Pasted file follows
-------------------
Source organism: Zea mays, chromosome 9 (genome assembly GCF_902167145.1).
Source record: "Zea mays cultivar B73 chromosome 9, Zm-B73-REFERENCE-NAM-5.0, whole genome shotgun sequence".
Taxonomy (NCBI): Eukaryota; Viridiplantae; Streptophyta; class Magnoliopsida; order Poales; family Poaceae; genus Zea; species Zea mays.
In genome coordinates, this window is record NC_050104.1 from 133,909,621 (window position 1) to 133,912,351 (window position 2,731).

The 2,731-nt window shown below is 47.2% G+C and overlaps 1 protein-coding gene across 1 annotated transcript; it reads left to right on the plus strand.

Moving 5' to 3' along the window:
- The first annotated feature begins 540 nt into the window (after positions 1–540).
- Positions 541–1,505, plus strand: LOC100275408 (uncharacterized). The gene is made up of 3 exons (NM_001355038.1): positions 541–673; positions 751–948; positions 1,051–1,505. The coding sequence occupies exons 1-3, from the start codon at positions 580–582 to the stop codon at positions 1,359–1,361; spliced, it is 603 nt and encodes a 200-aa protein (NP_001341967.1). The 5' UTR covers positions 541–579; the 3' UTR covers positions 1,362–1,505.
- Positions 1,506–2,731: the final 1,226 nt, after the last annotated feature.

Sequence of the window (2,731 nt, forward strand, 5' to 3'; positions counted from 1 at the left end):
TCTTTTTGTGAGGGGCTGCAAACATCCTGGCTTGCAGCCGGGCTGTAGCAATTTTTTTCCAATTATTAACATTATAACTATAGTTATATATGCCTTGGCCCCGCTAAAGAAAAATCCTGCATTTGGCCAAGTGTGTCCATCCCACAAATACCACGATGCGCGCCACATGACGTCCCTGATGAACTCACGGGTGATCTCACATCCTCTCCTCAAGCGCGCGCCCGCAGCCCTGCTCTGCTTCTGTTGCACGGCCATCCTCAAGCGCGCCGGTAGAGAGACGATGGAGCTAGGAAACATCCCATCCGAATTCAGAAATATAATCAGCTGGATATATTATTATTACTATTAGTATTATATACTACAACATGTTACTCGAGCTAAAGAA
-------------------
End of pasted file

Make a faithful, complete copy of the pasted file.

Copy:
Source organism: Zea mays, chromosome 9 (genome assembly GCF_902167145.1).
Source record: "Zea mays cultivar B73 chromosome 9, Zm-B73-REFERENCE-NAM-5.0, whole genome shotgun sequence".
Taxonomy (NCBI): Eukaryota; Viridiplantae; Streptophyta; class Magnoliopsida; order Poales; family Poaceae; genus Zea; species Zea mays.
In genome coordinates, this window is record NC_050104.1 from 133,909,621 (window position 1) to 133,912,351 (window position 2,731).

The 2,731-nt window shown below is 47.2% G+C and overlaps 1 protein-coding gene across 1 annotated transcript; it reads left to right on the plus strand.

Moving 5' to 3' along the window:
- The first annotated feature begins 540 nt into the window (after positions 1–540).
- Positions 541–1,505, plus strand: LOC100275408 (uncharacterized). The gene is made up of 3 exons (NM_001355038.1): positions 541–673; positions 751–948; positions 1,051–1,505. The coding sequence occupies exons 1-3, from the start codon at positions 580–582 to the stop codon at positions 1,359–1,361; spliced, it is 603 nt and encodes a 200-aa protein (NP_001341967.1). The 5' UTR covers positions 541–579; the 3' UTR covers positions 1,362–1,505.
- Positions 1,506–2,731: the final 1,226 nt, after the last annotated feature.

Sequence of the window (2,731 nt, forward strand, 5' to 3'; positions counted from 1 at the left end):
TCTTTTTGTGAGGGGCTGCAAACATCCTGGCTTGCAGCCGGGCTGTAGCAATTTTTTTCCAATTATTAACATTATAACTATAGTTATATATGCCTTGGCCCCGCTAAAGAAAAATCCTGCATTTGGCCAAGTGTGTCCATCCCACAAATACCACGATGCGCGCCACATGACGTCCCTGATGAACTCACGGGTGATCTCACATCCTCTCCTCAAGCGCGCGCCCGCAGCCCTGCTCTGCTTCTGTTGCACGGCCATCCTCAAGCGCGCCGGTAGAGAGACGATGGAGCTAGGAAACATCCCATCCGAATTCAGAAATATAATCAGCTGGATATATTATTATTACTATTAGTATTATATACTACAACATGTTACTCGAGCTAAAGAA